The first hurdle the consultant must overcome, therefore, is the omnipresent danger of mirage in the Arabian political desert. This myth structure rests on the story of the triumphal emergence of the modern Saudi nation-state from a Bedouin society over the past three-quarters of a century. Its founder, Ibn Saud, himself a Najdi tribal chieftain from the rocky desert soil of the central Arabian Peninsula, consolidated the Kingdom of Saudi Arabia during the 1920s and 1930s with British government assistance, including the Royal Air Force, and American private investment in its vast petroleum resources. The founders of the state, therefore, belong to a single family of a father and his twelve sons (by multiple wives), the House of Saud, who quickly ensured that absolute power of government and resources would rest with this family in perpetuity, in the process creating a wealthy oil-rich state with ostensibly happy citizenry content to worship Allah under the purest possible Salafi doctrine, protecting the holy places of Mecca and Madinah with a conservative religious leadership thankful for such royal largesse in the propaganda in the one true faith. Vast political and economic power was duly appointed, without opposition, by an expanding royal progeny of the prolific Ibn Saud. Stability in the kingdom was ensured by the seemingly unanimous and enthusiastic consensus of tribal elders, religious teachers and commoners empowering the al-Saud with a divine entitlement, all with British and American backing, as perpetual guardians of the sacred space called Saudi Arabia—this according to Saudi mythology largely embraced by London and Washington.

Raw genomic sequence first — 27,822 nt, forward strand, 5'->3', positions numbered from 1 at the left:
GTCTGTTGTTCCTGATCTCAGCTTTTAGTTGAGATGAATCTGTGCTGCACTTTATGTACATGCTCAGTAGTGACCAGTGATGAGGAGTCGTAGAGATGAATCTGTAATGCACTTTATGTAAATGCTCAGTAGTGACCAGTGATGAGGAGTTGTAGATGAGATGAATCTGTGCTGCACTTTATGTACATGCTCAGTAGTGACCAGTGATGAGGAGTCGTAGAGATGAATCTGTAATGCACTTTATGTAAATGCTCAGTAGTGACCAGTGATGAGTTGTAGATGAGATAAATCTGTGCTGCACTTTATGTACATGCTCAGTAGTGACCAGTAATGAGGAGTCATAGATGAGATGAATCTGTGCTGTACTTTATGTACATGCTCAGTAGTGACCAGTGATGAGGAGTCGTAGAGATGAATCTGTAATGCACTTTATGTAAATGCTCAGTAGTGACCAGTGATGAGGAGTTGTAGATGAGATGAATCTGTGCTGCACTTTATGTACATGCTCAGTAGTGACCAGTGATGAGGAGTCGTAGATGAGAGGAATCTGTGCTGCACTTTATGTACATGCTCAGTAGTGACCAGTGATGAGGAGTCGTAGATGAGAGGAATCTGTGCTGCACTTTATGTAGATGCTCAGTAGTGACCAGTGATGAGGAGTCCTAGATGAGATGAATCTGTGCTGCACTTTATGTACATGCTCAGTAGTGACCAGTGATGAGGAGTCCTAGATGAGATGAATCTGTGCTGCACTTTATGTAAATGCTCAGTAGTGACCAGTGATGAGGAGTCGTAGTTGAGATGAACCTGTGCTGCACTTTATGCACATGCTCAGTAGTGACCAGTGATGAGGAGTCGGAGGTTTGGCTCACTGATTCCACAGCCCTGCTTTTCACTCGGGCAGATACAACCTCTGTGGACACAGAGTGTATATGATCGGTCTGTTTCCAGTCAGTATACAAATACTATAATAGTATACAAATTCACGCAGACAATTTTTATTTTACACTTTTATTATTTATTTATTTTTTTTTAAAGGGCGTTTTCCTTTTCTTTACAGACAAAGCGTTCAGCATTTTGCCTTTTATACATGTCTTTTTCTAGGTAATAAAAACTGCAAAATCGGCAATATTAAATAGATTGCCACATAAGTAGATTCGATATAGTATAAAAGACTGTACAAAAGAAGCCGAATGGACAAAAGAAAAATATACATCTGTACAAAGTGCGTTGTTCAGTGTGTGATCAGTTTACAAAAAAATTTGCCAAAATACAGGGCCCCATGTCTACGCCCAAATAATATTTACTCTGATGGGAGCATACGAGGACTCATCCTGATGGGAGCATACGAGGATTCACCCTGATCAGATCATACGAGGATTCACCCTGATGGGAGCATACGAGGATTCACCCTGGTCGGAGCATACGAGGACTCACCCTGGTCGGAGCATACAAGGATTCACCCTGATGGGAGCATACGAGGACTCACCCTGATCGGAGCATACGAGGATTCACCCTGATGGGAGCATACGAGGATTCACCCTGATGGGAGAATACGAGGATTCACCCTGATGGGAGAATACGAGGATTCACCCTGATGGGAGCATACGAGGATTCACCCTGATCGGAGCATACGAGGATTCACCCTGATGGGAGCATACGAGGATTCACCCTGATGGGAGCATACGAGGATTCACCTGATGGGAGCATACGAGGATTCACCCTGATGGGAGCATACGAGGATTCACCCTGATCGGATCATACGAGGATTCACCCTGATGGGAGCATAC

The oil economy designed to sustain the mission of the House of Saud, as guardian of the holy places of Mecca and Medina, is based on principles of private property and business entrepreneurship, official proclamations declare, providing an economic milieu where American and other investors can feel at home, given the historic hospitality showed by Saudis to private business, and there will be little monetary risk to outsiders if good partnerships can be arranged—the more lucrative using powerful princes as indispensable, well-compensated patrons. Foreign firms will find Arabia to be a proverbial land of milk and honey; it has been promised as long as Saudi etiquette and customs are strictly observed regarding not only behavior toward Saudis in general but special deference to the Royal Family as first priority.